WASHINGTON --- The Tire Retread & Repair Information Bureau (TRIB) as teamed with Michelin North America Inc. and Commercial Carrier Journal to create and publish a white paper intended to help debunk retread myths.
The 10-page publication — titled "7 Myths and Truths about Retreading" — is available from Commercial Carrier Journal, a trade magazine published by Randall-Reilly L.L.C.
The seven myths the white paper addresses are:
* Buying low-cost import tires will save more money than retreading premium tires;
* All the rubber on the side of the highway comes from retreads;
* Retreads are not safe and can cause accidents;
* Retreads are less fuel efficient than new tires;
* Retreads don't do well in extreme temperatures;
* They don't look as cool as new tires; and
* Retreads are not as good for the environment.
In the paper's introduction, TRIB Managing Director David Stevens, says the thinking behind the way fleets manage and treat their tires has changed.
"Smart fleet owners and owner/operators view their tires as an investment, not an expense," he says. "Instead of buying and then discarding the cheapest low-quality imported tire after a disappointing number of miles, fleets that view tires as an investment will buy a high-quality new tire that comes with a multiple retread guarantee.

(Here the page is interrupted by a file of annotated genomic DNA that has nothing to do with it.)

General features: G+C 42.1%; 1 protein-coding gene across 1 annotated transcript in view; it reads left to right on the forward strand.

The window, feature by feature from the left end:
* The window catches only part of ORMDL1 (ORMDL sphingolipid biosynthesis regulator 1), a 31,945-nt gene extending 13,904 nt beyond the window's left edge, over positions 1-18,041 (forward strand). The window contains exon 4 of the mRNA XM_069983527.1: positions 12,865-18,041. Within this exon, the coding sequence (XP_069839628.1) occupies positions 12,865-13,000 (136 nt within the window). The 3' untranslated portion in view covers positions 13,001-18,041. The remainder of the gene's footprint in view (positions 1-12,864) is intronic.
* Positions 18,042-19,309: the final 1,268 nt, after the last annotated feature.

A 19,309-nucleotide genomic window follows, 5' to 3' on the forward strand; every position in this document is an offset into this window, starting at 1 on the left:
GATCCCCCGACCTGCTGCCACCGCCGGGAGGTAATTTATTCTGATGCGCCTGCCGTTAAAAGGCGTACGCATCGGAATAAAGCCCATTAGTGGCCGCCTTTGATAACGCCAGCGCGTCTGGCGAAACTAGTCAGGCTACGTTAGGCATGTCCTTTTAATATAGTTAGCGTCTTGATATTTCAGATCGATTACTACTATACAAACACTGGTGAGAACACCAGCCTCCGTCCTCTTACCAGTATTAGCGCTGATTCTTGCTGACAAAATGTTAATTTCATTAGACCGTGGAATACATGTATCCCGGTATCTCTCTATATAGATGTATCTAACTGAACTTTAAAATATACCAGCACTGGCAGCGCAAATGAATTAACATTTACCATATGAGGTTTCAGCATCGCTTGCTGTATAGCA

"Then those fleets carefully manage that investment by ensuring it's properly inflated, maintained and pulled at the right tread depth. This approach ensures useful second and third lives (or more) and significantly increases their return on their tire investment."
Among the facts the memo presents is that manufacturing a retreaded tire requires 15 gallons less oil and approximately 90-100 pounds less total material than a new tire.
Extrapolated out over the U.S. and Canada retreading industry, that means retreads save approximately 217.5 million gallons of oil and cut demands on landfills by 1.4 billion pounds of waste tires annually.
In addition, new research by Ernst & Young reveals that in Europe a retreaded tire yields 24% less carbon dioxide emissions, 21% less air pollution by 21%, 70% less natural resource extraction, 19% reduced land use and 19% less water consumption when compared with the purchase of a new, low-cost imported tire from Asia.